This is the primary plot thread of Going Over, and I have to admit that it made me a little nervous–young love thwarted by feuding, with opposing political systems standing in for families? But I trust Beth Kephart as a storyteller; she hasn’t let me down yet, and she gives readers much more than that. The threats to Ada and Stefan’s future together are real, and really dangerous, and that’s never less than clear. What’s also clear is that their relationship doesn’t exist in a vacuum. Stefan delays his response to Ada out of his sense of responsibility to the grandmother he would be leaving behind; while she waits (with decreasing patience) for him, Ada becomes entangled with another endangered family on her own side of the Wall.

Kephart succeeds in creating two narrative voices, switching chapters between Ada and Stefan, without losing the distinctive flow and effective, evocative word choice that are trademarks of her writing. However, this time she’s applied those gifts to a story that is more than engaging–it’s genuinely gripping, and the last chapters had me racing along too fast to savor the writing as much as it deserves savoring. Building your novel up to an attempt to an escape from East Berlin makes it inherently suspenseful, I suppose, but it’s not just the plot that’s gripping–it’s the emotional stakes for the characters that Kephart’s language brings to life.

Going Over is young-adult literature for adults of all ages from an author who keeps setting the bar for herself ever higher. If you haven’t read Beth Kephart yet, start here, and start now.

Rating: 4.25 / 5

book talk 3rsblog

Book description, from the publisher’s website:
It is February 1983, and Berlin is a divided city with a miles-long barricade separating east from west. But the city isn’t the only thing that is divided. Ada lives among the rebels, punkers, and immigrants of Kreuzberg in West Berlin. Stefan lives in East Berlin, in a faceless apartment bunker of Friedrichshain. Bound by love and separated by circumstance, their only chance for a life together lies in a high-risk escape. But will Stefan find the courage to leap? Or will forces beyond his control stand in his way? National Book Award finalist Beth Kephart presents a story of daring and sacrifice, and love that will not wait.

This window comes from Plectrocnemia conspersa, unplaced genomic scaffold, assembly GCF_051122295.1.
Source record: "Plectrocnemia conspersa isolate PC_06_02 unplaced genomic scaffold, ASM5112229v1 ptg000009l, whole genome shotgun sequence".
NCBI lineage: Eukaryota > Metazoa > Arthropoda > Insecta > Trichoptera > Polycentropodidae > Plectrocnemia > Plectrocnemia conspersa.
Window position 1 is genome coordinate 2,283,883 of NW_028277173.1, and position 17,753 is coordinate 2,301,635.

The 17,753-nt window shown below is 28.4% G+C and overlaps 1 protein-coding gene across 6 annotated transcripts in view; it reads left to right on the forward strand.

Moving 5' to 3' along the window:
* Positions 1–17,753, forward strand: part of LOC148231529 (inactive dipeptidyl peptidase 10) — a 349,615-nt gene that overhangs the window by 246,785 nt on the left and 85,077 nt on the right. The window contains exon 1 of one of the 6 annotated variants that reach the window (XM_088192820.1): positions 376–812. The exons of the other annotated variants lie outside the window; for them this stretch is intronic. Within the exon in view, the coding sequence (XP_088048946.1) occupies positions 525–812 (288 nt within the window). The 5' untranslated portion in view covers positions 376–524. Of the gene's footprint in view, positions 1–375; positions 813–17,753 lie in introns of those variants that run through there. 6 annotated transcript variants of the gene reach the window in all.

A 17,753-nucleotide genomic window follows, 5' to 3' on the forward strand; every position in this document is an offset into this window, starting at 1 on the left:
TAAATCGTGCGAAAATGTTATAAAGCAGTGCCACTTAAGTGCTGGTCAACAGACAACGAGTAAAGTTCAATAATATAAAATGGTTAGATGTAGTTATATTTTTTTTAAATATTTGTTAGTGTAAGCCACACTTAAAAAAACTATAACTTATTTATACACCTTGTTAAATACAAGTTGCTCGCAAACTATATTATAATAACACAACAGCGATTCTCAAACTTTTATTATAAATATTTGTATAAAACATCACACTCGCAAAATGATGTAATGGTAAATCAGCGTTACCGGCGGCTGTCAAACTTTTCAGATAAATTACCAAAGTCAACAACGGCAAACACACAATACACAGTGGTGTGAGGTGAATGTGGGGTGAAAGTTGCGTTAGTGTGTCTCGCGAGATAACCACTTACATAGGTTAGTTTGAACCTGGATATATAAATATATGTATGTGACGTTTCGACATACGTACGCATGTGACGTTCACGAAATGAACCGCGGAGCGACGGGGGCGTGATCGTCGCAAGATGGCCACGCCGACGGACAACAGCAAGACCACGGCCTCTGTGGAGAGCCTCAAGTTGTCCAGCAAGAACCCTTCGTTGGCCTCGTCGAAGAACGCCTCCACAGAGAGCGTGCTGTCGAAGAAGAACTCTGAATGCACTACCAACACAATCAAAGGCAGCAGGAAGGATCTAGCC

Opening Lines:
"We live with ghosts. We live with thugs, dodgers, punkers, needle ladies, pork knuckle. We live where there’s no place else to go. We live with birds—a pair of magpies in the old hospi-tal turrets, a fat yellow-beaked grebe in the thick sticks of the plane trees. A man named Sebastien has moved into the Kiez from France. My mother’s got an eye on him. 
“’You’ve had enough trouble, Jana,’ Omi warns her. Mutti shakes her head, mutters under her breath. Calls her own mother Ilse, like they are sisters, or friends. Like two decades and a war don’t divide them. Like sleeping, dreaming, waking, breathing so close has quieted the one to the other. 
“We live in a forest of box gardens and a city of tile. We live with brick and bullet holes.”
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Wednesday, April 9, 2014

WW: (Going Over) The Wall

Beth Kephart's new YA novel, Going Over, takes place in Berlin during the decade before the Wall came down, and is coming out in time to commemorate that event's 25th anniversary. This is a suitably graffiti-covered piece of the Wall at the Reagan Library in Simi Valley, California.

Berlin Wall Reagan Library


Tuesday, April 8, 2014

GOING OVER Q's & A's with Beth Kephart (Blog Tour + Giveaway)

going over blog tour banner

I rarely do blog tours these days, and I’m not sure I’ve ever done an author interview in seven years of blogging here, but when I was invited to participate in Chronicle Books’ blog tour for Beth Kephart’s newest YA novel, Going Over, I wasn’t about to say no. And because Beth and I have grown to be friends over the last few years, I felt pretty comfortable about engaging in a little Q&A with her. (Question number 4 is something I was especially curious about, since the reference in question is to one of my all-time favorite songs.)
  • You’ve referred to Going Over as “the Berlin novel” for years. How is the city significant to you? Which came first–the desire to set a story there, or a story that couldn’t be told in any other setting?
Well, first, may I say that I just love all your questions. You know me so well, dear Florinda, my honorary publicist.

I have always called this the Berlin novel. I still do. I think I’ve begun to refer to my overseas stories by their geographies—Seville, Berlin, Florence—because, when writing or speaking of them, I return to those places in my mind.